The integral importance of laboratory tests to the day-to-day practice of medicine is widely accepted. Although the assertion that test results influence approximately 70% of clinical decisions has recently been questioned,1 it is clear that a comprehensive LM service is essential to deliver high quality evidence-based care. The difference that such laboratory tests make to clinical outcomes is beyond dispute but quantifying the effect of testing remains a challenging task. Although the importance of laboratory-related outcomes is now well recognised,2 difficulties in designing rigorous studies of the effects of laboratory tests on clinical outcomes has resulted in a limited evidence-base in contrast to the plethora of randomised controlled trials underpinning therapeutic interventions. Even more challenging is the need to measure the added value of the contributions made by laboratory-based physicians (box 1). As we increasingly move towards patient-centred healthcare systems, it could be argued that the only justification for laboratory-based physicians would be to ensure that they make a clear difference to patient outcomes. In this regard, three levels of laboratory-related patient outcomes have been defined (box 2).3

Clinical quality indicators for LM have recently been defined using focus group consultation and subsequent ranking by an expert panel of primary and secondary care physicians.4 The top 10 indicators defined by this approach included the communication of critical results, education of users and quality assurance but crucially did not include the quality of interpretative comments which is the focus of this paper.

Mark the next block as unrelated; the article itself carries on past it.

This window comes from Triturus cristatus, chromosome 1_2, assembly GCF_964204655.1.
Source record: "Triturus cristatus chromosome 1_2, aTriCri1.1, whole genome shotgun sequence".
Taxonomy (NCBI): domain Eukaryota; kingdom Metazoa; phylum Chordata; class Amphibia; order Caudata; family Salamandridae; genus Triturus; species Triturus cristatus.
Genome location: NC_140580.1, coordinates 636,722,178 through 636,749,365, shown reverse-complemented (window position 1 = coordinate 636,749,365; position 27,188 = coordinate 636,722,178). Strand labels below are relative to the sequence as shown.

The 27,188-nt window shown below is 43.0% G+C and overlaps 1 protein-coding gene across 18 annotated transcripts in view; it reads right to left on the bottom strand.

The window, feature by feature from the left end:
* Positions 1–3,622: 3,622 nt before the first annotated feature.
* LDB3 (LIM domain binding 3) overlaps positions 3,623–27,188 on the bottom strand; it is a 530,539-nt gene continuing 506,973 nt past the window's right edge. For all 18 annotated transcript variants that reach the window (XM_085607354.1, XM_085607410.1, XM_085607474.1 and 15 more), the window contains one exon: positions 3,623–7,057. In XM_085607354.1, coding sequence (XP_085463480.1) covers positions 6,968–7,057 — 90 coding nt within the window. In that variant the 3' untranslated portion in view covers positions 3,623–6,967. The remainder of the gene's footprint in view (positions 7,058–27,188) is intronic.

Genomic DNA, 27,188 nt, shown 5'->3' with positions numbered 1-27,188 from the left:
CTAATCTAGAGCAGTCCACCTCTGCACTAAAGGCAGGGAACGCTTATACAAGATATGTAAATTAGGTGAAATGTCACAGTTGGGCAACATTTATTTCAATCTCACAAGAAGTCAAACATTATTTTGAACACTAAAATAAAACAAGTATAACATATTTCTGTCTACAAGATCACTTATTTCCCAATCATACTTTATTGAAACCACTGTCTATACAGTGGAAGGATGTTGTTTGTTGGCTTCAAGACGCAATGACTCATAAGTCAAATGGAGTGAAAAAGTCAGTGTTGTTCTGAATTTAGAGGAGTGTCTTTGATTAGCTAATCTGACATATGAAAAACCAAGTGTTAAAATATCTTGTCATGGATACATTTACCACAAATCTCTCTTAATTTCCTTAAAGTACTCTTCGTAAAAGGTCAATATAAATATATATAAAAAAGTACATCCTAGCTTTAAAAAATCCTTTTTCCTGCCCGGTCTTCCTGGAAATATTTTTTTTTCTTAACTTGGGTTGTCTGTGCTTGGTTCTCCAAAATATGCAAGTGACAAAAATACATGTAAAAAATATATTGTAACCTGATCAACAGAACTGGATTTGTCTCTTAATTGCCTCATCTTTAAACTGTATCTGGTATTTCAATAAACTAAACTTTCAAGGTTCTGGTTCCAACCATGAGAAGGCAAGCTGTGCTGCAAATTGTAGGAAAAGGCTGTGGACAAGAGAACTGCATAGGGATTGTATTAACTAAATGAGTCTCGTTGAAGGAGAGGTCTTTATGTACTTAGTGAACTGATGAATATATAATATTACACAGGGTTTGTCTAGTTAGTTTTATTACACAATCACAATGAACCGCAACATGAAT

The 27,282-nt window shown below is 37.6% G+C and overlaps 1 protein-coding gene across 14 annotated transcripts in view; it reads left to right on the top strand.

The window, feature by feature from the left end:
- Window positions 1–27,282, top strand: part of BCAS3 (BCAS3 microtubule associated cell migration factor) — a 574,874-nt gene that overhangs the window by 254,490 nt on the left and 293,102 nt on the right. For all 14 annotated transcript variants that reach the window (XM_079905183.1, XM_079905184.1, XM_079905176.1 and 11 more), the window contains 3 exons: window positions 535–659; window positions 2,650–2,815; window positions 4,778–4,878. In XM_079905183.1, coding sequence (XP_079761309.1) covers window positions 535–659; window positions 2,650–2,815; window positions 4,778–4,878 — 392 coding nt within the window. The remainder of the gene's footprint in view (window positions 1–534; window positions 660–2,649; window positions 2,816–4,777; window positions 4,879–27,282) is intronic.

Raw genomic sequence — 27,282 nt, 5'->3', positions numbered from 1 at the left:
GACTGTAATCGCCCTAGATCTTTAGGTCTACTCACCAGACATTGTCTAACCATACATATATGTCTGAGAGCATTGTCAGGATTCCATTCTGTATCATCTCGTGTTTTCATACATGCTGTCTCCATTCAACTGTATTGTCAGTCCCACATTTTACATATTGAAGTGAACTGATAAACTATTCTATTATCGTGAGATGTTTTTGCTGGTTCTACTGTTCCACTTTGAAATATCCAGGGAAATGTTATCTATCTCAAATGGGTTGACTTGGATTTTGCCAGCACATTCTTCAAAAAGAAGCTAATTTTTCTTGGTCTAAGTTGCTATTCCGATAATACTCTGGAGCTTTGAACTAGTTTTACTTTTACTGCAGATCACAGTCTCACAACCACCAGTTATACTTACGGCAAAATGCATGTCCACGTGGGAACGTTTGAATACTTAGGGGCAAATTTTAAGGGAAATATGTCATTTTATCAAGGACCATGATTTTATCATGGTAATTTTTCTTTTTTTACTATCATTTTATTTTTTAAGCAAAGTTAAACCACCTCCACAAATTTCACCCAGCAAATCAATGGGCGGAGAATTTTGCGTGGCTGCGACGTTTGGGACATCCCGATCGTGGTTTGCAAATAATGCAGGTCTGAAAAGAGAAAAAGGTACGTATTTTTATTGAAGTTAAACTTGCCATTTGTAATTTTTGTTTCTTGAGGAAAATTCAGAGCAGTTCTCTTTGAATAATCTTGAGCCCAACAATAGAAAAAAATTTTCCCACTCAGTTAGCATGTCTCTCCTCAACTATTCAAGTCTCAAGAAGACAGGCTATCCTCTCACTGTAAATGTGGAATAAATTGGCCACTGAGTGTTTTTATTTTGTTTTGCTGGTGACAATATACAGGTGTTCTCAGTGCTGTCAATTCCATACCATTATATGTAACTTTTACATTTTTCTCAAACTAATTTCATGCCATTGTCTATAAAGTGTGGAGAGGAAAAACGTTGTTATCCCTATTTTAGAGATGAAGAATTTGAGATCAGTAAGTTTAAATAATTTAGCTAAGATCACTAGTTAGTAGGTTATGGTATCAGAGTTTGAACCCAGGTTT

Box 1

Responsibilities of a laboratory-based physician

  • Direction of clinical laboratories

  • Provision of appropriate test repertoire

  • Clinical liaison and interpretation of results

  • Attendance at multi-disciplinary meetings

  • Quality assurance

  • Assay development and validation

  • Defining the utility of existing and emerging biomarkers for disease diagnosis/monitoring/prognosis, screening, risk profiling, treatment monitoring and use of targeted therapies

  • Clinical audit

  • Demand management

  • Education and training

  • Hands on laboratory work (in some disciplines)

  • Coordinating direct patient care (in some disciplines) with test requesting, interpretation and reporting

Box 2

Laboratory-related patient outcomes3

  • Operational performance of a test—sensitivity, specificity

  • Predictive value of the test using Bayes’ theorem—probability of disease in a patient

  • Probability of the test result influencing a change in health status resulting from a change in disease management